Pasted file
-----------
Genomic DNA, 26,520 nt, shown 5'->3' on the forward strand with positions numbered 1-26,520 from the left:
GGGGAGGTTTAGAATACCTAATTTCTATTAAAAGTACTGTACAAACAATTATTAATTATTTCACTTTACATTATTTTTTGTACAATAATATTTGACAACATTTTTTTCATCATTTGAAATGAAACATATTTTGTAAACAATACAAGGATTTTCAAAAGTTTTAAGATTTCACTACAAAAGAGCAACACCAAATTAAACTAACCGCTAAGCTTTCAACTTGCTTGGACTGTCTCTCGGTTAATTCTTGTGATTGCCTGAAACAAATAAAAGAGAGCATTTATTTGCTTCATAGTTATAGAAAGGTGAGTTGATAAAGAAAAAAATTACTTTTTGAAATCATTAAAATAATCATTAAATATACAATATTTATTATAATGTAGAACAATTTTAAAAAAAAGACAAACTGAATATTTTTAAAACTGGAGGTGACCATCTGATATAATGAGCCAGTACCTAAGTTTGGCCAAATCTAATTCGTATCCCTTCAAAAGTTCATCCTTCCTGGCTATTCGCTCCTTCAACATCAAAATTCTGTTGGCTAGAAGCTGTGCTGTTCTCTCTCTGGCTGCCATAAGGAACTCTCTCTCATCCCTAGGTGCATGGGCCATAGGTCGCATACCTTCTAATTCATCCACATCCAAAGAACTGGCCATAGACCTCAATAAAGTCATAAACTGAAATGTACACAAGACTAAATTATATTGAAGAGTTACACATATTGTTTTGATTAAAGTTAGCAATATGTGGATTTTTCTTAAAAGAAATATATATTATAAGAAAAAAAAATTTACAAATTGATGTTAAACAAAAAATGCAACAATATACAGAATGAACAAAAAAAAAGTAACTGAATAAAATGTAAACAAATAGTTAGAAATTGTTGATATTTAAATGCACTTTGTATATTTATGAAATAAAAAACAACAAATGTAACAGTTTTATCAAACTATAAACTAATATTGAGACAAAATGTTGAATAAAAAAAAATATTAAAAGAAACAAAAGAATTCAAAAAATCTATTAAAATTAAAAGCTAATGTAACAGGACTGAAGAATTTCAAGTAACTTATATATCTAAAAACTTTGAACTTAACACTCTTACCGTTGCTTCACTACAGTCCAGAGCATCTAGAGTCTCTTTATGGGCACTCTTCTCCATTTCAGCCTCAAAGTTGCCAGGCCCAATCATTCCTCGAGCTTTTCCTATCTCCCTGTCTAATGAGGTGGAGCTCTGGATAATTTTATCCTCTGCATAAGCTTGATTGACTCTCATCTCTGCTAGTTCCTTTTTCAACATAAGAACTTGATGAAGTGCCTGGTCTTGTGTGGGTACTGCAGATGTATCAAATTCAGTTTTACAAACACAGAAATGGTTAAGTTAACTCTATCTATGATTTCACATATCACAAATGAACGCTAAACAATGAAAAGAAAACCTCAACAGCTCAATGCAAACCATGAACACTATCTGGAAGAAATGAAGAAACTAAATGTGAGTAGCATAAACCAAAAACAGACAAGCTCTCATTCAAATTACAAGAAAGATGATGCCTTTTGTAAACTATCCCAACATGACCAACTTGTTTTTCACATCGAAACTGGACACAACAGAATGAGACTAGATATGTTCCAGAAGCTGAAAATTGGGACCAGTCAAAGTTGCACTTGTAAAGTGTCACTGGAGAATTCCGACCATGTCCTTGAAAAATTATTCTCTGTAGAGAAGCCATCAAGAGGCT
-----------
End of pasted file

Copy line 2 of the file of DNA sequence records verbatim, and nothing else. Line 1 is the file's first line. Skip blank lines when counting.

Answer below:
GGGGAGGTTTAGAATACCTAATTTCTATTAAAAGTACTGTACAAACAATTATTAATTATTTCACTTTACATTATTTTTTGTACAATAATATTTGACAACATTTTTTTCATCATTTGAAATGAAACATATTTTGTAAACAATACAAGGATTTTCAAAAGTTTTAAGATTTCACTACAAAAGAGCAACACCAAATTAAACTAACCGCTAAGCTTTCAACTTGCTTGGACTGTCTCTCGGTTAATTCTTGTGATTGCCTGAAACAAATAAAAGAGAGCATTTATTTGCTTCATAGTTATAGAAAGGTGAGTTGATAAAGAAAAAAATTACTTTTTGAAATCATTAAAATAATCATTAAATATACAATATTTATTATAATGTAGAACAATTTTAAAAAAAAGACAAACTGAATATTTTTAAAACTGGAGGTGACCATCTGATATAATGAGCCAGTACCTAAGTTTGGCCAAATCTAATTCGTATCCCTTCAAAAGTTCATCCTTCCTGGCTATTCGCTCCTTCAACATCAAAATTCTGTTGGCTAGAAGCTGTGCTGTTCTCTCTCTGGCTGCCATAAGGAACTCTCTCTCATCCCTAGGTGCATGGGCCATAGGTCGCATACCTTCTAATTCATCCACATCCAAAGAACTGGCCATAGACCTCAATAAAGTCATAAACTGAAATGTACACAAGACTAAATTATATTGAAGAGTTACACATATTGTTTTGATTAAAGTTAGCAATATGTGGATTTTTCTTAAAAGAAATATATATTATAAGAAAAAAAAATTTACAAATTGATGTTAAACAAAAAATGCAACAATATACAGAATGAACAAAAAAAAAGTAACTGAATAAAATGTAAACAAATAGTTAGAAATTGTTGATATTTAAATGCACTTTGTATATTTATGAAATAAAAAACAACAAATGTAACAGTTTTATCAAACTATAAACTAATATTGAGACAAAATGTTGAATAAAAAAAAATATTAAAAGAAACAAAAGAATTCAAAAAATCTATTAAAATTAAAAGCTAATGTAACAGGACTGAAGAATTTCAAGTAACTTATATATCTAAAAACTTTGAACTTAACACTCTTACCGTTGCTTCACTACAGTCCAGAGCATCTAGAGTCTCTTTATGGGCACTCTTCTCCATTTCAGCCTCAAAGTTGCCAGGCCCAATCATTCCTCGAGCTTTTCCTATCTCCCTGTCTAATGAGGTGGAGCTCTGGATAATTTTATCCTCTGCATAAGCTTGATTGACTCTCATCTCTGCTAGTTCCTTTTTCAACATAAGAACTTGATGAAGTGCCTGGTCTTGTGTGGGTACTGCAGATGTATCAAATTCAGTTTTACAAACACAGAAATGGTTAAGTTAACTCTATCTATGATTTCACATATCACAAATGAACGCTAAACAATGAAAAGAAAACCTCAACAGCTCAATGCAAACCATGAACACTATCTGGAAGAAATGAAGAAACTAAATGTGAGTAGCATAAACCAAAAACAGACAAGCTCTCATTCAAATTACAAGAAAGATGATGCCTTTTGTAAACTATCCCAACATGACCAACTTGTTTTTCACATCGAAACTGGACACAACAGAATGAGACTAGATATGTTCCAGAAGCTGAAAATTGGGACCAGTCAAAGTTGCACTTGTAAAGTGTCACTGGAGAATTCCGACCATGTCCTTGAAAAATTATTCTCTGTAGAGAAGCCATCAAGAGGCT